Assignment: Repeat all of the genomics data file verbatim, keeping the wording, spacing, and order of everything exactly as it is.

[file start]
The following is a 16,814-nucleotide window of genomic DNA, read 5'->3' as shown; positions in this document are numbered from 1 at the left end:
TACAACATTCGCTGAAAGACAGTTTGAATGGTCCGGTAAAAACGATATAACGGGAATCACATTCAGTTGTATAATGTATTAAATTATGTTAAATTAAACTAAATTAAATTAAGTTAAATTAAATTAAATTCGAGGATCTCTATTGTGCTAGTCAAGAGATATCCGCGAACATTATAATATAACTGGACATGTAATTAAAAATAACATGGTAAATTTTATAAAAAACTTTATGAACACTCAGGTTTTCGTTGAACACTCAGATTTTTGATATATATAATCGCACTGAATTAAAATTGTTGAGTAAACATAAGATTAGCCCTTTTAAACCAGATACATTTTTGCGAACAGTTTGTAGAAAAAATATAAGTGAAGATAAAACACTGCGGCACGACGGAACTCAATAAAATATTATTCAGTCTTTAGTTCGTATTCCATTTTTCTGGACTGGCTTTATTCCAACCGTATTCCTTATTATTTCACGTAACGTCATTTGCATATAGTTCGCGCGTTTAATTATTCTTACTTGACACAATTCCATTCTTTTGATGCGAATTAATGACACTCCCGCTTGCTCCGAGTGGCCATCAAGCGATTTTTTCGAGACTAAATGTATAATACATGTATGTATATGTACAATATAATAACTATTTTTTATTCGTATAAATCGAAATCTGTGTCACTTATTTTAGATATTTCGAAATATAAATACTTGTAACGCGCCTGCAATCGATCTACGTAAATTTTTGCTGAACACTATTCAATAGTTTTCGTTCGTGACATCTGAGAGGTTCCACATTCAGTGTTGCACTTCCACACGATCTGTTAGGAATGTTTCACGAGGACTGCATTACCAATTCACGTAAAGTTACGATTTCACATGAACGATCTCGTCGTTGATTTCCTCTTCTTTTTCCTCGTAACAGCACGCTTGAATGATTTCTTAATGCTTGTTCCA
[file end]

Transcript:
The following is a 16,814-nucleotide window of genomic DNA, read 5'->3' as shown; positions in this document are numbered from 1 at the left end:
TACAACATTCGCTGAAAGACAGTTTGAATGGTCCGGTAAAAACGATATAACGGGAATCACATTCAGTTGTATAATGTATTAAATTATGTTAAATTAAACTAAATTAAATTAAGTTAAATTAAATTAAATTCGAGGATCTCTATTGTGCTAGTCAAGAGATATCCGCGAACATTATAATATAACTGGACATGTAATTAAAAATAACATGGTAAATTTTATAAAAAACTTTATGAACACTCAGGTTTTCGTTGAACACTCAGATTTTTGATATATATAATCGCACTGAATTAAAATTGTTGAGTAAACATAAGATTAGCCCTTTTAAACCAGATACATTTTTGCGAACAGTTTGTAGAAAAAATATAAGTGAAGATAAAACACTGCGGCACGACGGAACTCAATAAAATATTATTCAGTCTTTAGTTCGTATTCCATTTTTCTGGACTGGCTTTATTCCAACCGTATTCCTTATTATTTCACGTAACGTCATTTGCATATAGTTCGCGCGTTTAATTATTCTTACTTGACACAATTCCATTCTTTTGATGCGAATTAATGACACTCCCGCTTGCTCCGAGTGGCCATCAAGCGATTTTTTCGAGACTAAATGTATAATACATGTATGTATATGTACAATATAATAACTATTTTTTATTCGTATAAATCGAAATCTGTGTCACTTATTTTAGATATTTCGAAATATAAATACTTGTAACGCGCCTGCAATCGATCTACGTAAATTTTTGCTGAACACTATTCAATAGTTTTCGTTCGTGACATCTGAGAGGTTCCACATTCAGTGTTGCACTTCCACACGATCTGTTAGGAATGTTTCACGAGGACTGCATTACCAATTCACGTAAAGTTACGATTTCACATGAACGATCTCGTCGTTGATTTCCTCTTCTTTTTCCTCGTAACAGCACGCTTGAATGATTTCTTAATGCTTGTTCCA